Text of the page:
Tag Archives: Sabbath

Repentance

Meditations on the Psalms

Now therefore, O kings, be wise; be warned, O rulers of the earth. (Psalm 2:10 ESV)

God calls those who rebel against Him to repentance. All who mutiny against God and incite mutinous behavior in others face His unavoidable wrath and ultimately, annihilation. God commands them to turn away from their sin and rebellion because only the foolish continue to fight against the God who created them. Wisdom is a godly characteristic.

God uses two words to encourage these disobedient and obstinate leaders back to a relationship with Him. He tells the kings to be wise and the rulers to be warned. Wise means to be prudent, circumspect, have insight, understand the signs of the times and the thinking of the heart of themselves and others. Kings are to consider carefully their words, actions and judgments, looking for the perfect combination of prudence and application to bring the most honor to both themselves and their kingdom. Warned means to be chastened, admonished and instructed, corrected and disciplined. Rulers are to apply the rulings of the king to the people in a way which fulfills the intent of their sovereign.

Since both kings and rulers are under the authority of the King of kings and Lord of lords, the thinking of their hearts should reflect the intent of God, not themselves. This statement is an admonishment to return to serving God. God tells them to stop sinning.

On a Sabbath, early in His ministry, while in Jerusalem during a feast, Jesus spoke to an invalid at a pool called Bethsaida. Many invalids congregated there because of a superstitious belief an angel of God would come down occasionally, stir the waters of the pool, and the first person into the pool would be healed of their infirmity. Jesus approached only one of the invalids and healed him. He did not heal any of the others.

The man’s focus, his eyes, the thinking of his heart, was solely on the pool and its magical properties given occasionally by a supernatural being. Jesus asked the man, only this one man, “Do you want to be healed?” (John 5:6 ESV). Jesus asked the man if he wanted to be made whole and complete. The man’s response showed his complete defeat and hopelessness in every becoming healthy. “Sir, I have no one to put me into the pool when the water is stirred up, and while I am going another steps down before me” (John 5:7 ESV). He had been taught about the wrath of God against those who sinned. In the thinking of his heart, God made him this way because of some sin and under no circumstance would God undo what He had done. Nor did the invalid know who Jesus was. He clung to his superstitious, idolatrous belief and whined that no one cared to help him. Jesus healed the man instantly, telling him to “get up, take up your bed, and walk” (John 5:8 ESV).

When confronted by the religious leaders, the man who was healed still did not know Jesus by name. He had been healed on the Sabbath. He did not follow Jesus or cling to Him or devote himself to his benefactor. When Jesus withdrew Himself, the healed man did nothing to show his gratitude. Nor did he desperately search for Jesus. Instead, he went his way and was confronted by the Jews, probably the Jewish religious leaders, about carrying his bed, which was working and something verboten for any to do on the Sabbath. He admitted ignorance, pointing away from himself to the One who performed the miracle. His thinking in his heart was “don’t blame me. I’m only doing what I was told” not “he healed me, an invalid for 38 years.”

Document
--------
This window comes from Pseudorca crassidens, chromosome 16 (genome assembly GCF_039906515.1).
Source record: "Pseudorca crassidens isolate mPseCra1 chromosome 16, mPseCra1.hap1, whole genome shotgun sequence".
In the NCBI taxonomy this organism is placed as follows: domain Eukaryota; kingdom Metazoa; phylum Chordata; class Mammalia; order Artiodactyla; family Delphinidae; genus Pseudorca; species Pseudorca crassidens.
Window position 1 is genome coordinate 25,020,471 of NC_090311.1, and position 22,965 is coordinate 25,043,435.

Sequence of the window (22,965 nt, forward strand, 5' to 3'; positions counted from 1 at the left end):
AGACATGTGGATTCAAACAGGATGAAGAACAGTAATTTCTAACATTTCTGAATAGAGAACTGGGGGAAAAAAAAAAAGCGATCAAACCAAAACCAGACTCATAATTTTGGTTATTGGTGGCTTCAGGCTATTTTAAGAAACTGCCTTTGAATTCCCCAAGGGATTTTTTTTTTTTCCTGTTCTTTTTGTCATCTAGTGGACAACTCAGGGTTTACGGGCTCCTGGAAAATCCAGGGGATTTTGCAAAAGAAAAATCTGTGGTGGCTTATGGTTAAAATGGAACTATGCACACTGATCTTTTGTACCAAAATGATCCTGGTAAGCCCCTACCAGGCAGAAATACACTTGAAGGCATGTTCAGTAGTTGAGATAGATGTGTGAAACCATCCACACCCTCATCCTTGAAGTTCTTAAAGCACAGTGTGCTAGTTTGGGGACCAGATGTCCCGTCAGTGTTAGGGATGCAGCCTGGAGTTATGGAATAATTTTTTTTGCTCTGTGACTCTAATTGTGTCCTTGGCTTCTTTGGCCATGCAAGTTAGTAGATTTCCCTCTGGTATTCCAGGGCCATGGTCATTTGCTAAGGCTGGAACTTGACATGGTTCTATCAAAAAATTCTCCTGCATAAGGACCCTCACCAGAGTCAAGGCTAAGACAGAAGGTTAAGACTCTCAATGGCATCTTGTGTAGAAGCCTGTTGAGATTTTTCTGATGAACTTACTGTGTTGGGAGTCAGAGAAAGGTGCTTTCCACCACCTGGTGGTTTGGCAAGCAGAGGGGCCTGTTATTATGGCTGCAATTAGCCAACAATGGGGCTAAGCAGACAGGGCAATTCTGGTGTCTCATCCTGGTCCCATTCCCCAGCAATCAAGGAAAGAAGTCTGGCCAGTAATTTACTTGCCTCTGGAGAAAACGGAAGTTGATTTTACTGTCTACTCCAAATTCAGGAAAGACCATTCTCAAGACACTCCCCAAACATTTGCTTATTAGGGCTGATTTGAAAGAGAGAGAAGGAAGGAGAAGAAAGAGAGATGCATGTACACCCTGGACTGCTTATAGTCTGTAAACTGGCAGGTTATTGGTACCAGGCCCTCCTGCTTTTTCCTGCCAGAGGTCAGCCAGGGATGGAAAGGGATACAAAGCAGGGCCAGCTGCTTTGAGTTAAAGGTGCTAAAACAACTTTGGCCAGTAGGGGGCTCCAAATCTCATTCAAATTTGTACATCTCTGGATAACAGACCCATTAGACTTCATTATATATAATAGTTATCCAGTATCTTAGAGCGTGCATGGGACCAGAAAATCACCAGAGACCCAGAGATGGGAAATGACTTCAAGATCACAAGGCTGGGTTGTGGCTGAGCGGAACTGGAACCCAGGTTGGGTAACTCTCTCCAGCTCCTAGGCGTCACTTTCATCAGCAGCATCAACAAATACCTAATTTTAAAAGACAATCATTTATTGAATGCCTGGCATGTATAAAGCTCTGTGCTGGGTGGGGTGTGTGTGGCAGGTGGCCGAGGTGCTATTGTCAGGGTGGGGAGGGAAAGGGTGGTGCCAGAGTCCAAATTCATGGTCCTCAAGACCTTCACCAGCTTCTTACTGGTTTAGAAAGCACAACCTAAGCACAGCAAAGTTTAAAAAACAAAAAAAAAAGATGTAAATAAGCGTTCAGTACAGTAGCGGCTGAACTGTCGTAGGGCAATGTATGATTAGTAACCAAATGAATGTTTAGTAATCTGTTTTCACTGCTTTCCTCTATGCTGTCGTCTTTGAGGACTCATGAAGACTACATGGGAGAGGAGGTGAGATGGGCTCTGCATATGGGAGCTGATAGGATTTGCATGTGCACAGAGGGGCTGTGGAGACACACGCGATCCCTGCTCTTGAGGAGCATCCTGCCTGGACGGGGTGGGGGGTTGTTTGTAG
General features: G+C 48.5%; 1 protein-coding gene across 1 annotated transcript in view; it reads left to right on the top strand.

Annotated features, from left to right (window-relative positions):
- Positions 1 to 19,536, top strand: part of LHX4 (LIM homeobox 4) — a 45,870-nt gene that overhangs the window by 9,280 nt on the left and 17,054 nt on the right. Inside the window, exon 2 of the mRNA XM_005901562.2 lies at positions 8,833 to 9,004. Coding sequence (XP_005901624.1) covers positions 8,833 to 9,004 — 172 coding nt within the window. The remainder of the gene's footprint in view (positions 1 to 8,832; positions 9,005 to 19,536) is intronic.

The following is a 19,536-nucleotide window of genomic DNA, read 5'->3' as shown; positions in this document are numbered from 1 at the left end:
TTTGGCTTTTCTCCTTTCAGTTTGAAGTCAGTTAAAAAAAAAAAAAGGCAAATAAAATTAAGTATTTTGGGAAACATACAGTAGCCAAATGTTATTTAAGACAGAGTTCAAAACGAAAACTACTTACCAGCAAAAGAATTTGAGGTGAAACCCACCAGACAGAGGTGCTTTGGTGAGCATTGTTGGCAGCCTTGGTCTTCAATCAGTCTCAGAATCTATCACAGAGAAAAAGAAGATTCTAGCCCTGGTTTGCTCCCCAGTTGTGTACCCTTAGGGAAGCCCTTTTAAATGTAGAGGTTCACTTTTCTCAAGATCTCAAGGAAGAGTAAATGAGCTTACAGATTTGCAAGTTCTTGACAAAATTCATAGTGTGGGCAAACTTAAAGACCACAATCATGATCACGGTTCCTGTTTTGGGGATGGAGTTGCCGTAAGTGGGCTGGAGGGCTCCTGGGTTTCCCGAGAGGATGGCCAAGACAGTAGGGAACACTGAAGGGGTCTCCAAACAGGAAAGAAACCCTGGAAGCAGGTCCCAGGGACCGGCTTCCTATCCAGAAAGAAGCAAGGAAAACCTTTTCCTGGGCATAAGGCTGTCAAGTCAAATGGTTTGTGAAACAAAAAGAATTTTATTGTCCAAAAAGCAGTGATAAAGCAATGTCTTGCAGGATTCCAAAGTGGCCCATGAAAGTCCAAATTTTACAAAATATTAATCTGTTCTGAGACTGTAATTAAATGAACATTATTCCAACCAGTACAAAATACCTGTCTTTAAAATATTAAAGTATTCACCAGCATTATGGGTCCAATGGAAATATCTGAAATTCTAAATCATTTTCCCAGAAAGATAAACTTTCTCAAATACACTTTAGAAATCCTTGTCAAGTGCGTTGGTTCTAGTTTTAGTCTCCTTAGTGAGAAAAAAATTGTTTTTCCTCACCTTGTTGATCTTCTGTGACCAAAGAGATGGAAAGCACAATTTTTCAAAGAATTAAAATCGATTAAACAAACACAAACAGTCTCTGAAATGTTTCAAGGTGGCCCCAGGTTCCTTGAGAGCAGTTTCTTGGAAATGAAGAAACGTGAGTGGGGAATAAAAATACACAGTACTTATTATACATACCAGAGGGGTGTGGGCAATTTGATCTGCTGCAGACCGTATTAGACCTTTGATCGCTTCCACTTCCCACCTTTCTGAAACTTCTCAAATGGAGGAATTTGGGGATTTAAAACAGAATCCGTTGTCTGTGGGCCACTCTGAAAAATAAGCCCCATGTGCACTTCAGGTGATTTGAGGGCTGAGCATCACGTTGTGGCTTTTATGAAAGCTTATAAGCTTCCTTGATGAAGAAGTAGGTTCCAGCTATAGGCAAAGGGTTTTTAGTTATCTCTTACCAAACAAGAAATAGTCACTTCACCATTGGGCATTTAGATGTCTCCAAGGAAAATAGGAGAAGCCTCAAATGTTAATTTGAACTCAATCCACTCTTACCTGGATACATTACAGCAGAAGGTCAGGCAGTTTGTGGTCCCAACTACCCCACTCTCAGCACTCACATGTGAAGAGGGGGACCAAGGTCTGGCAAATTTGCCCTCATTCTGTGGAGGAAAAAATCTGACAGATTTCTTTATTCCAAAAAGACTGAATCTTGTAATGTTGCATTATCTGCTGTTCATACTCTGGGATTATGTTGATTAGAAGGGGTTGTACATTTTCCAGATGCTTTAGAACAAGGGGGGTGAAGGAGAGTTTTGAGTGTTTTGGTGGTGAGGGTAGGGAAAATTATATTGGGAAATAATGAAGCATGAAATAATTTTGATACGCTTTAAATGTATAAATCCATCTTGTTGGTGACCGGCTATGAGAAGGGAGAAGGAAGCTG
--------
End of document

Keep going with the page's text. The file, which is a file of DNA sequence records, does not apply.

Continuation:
Jesus found the man again and spoke startling words to him. “See, you are well! Sin no more, that nothing worse may happen to you” (John 5:14 ESV). The implication of Jesus’ words is “look at what happened to you. You are healed by My authority. Stop sinning or you will find yourself exiled from the presence of God.” We know the man immediately went to those who accused him of working on the Sabbath and told them it was Jesus who healed him. From this testimony, the Jews decided to persecute Jesus for breaking their rules.

Here is the crux of the rebuke of Psalm 2:10. Use the thinking of your heart to come to a reasonable conclusion about your rebellion against God and stop sinning. Jesus began His ministry preaching repentance. However, God has been commanding people to repent since the fall of Man. No one is excluded from this call.

Advertisements

Godly Institutions

Studies in Genesis 2

And the man and his wife were both naked and were not ashamed. Genesis 2:25

The man and the woman, created by God for relationship with Him and with each other, wore no clothing other than the skin in which they were created. They had no need for clothing. Yet, this verse adds a negative. They were not ashamed. They were doing nothing to cause guilt but were wholly within the design and purpose of God. Why the negative? This negative echoes the declaration of God that “It is not good that the man should be alone; I will make him a helper fit for him” (Genesis 2:18 ESV). It would also appear that a negative is normal in the creation of the heavens and the earth. There was darkness in the beginning (see Genesis 1:1) then God created light. For our benefit God, who is perfect in Himself and all He does, declares the negative along with the positive and make all perfect.

There many things this chapter tells us, but two stand out. God establishes two institutions designed to point us toward Him individually and corporately. First, God tells us to rest on the seventh day because He rested. This weekly rest points us toward God and toward our place with Him in eternity.

Thus the heavens and the earth were finished, and all the host of them. And on the seventh day God finished his work that he had done, and he rested on the seventh day from all his work that he had done. So God blessed the seventh day and made it holy, because on it God rested from all his work that he had done in creation. (Genesis 2:1-3 ESV)